By Andru McCracken

When the Province asked municipalities to devote resources to enforce ministerial orders related to the COVID-19 provincial state of emergency, Sheila McCutcheon didn’t waste time asking for help.

“I filled out an expense authorization request and they approved it immediately,” said McCutcheon.

McCutcheon is Chief Administrative Officer in McBride but she is also the bylaw officer. As COVID-19 measures were put in place, she knew she wouldn’t have the time or energy to educate residents about the new rules while fulfilling her role as chief staff of the Village.

The new position is a temporary one paid for by Emergency Management BC.

“I needed feet on the ground,” McCutcheon said.

Pete Berndsen, shown above at his 2015 retirement party, will be using education as his primary tool for anyone in gross violation of COVID-19 protocols. /RMG FILE PHOTO

The Village of McBride hired Pete Berndsen, a retired police officer with 40 years of community style policing. His nickname is Pete the Heat, and he’s known for de-escalating tense situations with humour and stealth. He once disarmed an American man who seemed to be suffering delusions. Locals noticed him parked outside a McBride cafe mumbling ‘kill them all’ while feverishly attempting to load a shotgun with shells he’d emptied out onto the roof of his station wagon. Pete the Heat took the call, and silently raced to the scene, he parked his cruiser on the opposite side of the building out of sight and snuck up on the stranger from behind and disarmed him.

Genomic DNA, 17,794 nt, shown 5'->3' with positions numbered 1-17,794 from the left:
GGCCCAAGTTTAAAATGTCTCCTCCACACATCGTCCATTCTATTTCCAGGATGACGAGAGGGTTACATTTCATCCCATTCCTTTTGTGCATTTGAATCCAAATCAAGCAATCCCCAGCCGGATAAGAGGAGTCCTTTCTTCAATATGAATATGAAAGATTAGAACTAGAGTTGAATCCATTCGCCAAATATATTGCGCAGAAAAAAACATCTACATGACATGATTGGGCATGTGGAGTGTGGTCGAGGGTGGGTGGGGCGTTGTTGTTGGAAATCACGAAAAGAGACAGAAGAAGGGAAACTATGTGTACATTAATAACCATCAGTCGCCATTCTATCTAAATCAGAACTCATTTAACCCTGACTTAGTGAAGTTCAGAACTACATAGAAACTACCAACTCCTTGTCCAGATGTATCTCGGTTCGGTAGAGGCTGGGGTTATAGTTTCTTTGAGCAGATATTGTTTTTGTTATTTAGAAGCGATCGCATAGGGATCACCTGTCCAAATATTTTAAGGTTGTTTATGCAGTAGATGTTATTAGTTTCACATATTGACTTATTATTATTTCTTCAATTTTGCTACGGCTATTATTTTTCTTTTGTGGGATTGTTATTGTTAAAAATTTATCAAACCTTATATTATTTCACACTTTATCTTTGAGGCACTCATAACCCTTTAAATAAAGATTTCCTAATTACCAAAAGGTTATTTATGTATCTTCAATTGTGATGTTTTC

The American parents of the delusional man, were stunned, confident he would have been shot dead in similar circumstances in his own country.

Berndsen won’t be doing that kind of enforcement regarding COVID-19.

“Little ‘e’ enforcement, big ‘E’ Education,” said McCutcheon. “It might be called an enforcement officer; but the role is to monitor, teach and provide information.”

McCutcheon said the community has been doing great.

“Our businesses have been amazing at implementing procedures and processes for social distancing and ensuring the safety of their own workers and the public. Everyone has done an amazing job. We’re thankful for that. However we are a highway community. We have a lot of traffic going through McBride. This is to protect them and our community,” she said.

Not a snitch line
“We haven’t even discussed [a snitch line] and we have had no one phone in for that reason. We just want people to feel secure and supported,” she said.

“We just wanted to be part of what the provincial government is doing. We wanted to comply but with a soft touch.”

The position so far is only for the first critical 14 days that the province has been preparing for.

Pete Berndsen, will be available 9 am to 5 pm Monday to Friday to assist and support the Village of McBride’s Emergency Operations Centre, businesses and community members.